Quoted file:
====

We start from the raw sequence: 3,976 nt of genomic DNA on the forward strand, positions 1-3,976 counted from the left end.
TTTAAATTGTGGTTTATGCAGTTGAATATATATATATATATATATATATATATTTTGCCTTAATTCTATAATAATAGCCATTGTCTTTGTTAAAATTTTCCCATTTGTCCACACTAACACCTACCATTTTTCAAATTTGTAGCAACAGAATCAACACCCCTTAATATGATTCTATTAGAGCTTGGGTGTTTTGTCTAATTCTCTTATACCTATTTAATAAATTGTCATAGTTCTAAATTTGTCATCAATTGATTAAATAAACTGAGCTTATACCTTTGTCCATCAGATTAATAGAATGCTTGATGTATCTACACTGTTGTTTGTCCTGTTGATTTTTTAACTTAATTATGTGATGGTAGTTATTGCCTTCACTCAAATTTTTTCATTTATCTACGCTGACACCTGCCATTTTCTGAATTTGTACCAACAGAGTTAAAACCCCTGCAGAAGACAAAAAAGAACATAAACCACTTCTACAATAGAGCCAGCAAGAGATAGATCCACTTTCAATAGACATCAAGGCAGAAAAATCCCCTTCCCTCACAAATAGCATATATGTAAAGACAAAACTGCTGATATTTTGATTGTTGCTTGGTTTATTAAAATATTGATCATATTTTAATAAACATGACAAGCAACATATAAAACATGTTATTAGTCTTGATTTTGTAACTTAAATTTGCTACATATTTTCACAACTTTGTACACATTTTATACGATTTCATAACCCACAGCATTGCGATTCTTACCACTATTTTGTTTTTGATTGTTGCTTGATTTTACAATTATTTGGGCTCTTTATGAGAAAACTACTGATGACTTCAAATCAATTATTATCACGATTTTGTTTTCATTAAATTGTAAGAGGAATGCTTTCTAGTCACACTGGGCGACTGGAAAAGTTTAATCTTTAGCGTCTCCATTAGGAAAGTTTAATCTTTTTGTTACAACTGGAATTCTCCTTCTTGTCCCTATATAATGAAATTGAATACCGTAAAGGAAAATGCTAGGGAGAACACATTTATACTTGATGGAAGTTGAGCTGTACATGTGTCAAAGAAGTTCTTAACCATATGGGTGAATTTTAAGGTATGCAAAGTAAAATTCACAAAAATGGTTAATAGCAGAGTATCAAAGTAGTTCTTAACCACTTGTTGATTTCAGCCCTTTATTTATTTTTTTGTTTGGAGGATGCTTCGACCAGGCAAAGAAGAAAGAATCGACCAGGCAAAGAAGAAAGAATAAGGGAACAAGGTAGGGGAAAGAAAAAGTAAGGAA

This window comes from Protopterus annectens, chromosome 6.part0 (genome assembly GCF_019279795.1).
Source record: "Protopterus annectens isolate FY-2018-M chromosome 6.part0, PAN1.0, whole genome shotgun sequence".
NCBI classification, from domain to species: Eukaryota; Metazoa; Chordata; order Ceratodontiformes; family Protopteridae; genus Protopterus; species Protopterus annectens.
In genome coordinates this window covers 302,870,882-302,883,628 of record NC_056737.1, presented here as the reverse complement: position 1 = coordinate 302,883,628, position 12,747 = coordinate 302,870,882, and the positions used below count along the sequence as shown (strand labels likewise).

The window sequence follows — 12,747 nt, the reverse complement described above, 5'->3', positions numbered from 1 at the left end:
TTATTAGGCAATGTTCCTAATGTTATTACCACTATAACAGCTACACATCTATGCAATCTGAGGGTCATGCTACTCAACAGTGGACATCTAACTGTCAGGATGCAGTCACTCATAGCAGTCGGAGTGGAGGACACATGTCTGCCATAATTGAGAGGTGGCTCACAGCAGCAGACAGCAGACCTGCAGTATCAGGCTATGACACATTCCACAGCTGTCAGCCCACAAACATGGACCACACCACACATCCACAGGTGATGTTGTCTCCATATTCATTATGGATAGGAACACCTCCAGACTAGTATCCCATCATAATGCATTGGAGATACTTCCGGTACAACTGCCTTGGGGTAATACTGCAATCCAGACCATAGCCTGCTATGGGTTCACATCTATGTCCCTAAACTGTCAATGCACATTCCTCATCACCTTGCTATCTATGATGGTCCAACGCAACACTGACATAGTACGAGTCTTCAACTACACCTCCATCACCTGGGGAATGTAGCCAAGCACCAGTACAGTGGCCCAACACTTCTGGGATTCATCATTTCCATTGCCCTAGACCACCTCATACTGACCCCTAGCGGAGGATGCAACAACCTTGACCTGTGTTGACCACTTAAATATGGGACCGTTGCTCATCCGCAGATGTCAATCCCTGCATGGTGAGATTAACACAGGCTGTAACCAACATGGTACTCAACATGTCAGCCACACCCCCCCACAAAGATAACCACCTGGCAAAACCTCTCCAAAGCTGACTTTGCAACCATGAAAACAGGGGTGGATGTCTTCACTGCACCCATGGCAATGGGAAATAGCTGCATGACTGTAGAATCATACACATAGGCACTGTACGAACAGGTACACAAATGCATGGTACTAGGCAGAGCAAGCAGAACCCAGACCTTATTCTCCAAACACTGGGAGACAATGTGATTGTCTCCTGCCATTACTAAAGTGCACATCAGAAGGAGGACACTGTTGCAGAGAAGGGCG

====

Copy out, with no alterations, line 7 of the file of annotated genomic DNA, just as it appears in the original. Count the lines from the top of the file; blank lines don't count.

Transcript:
The window sequence follows — 12,747 nt, the reverse complement described above, 5'->3', positions numbered from 1 at the left end: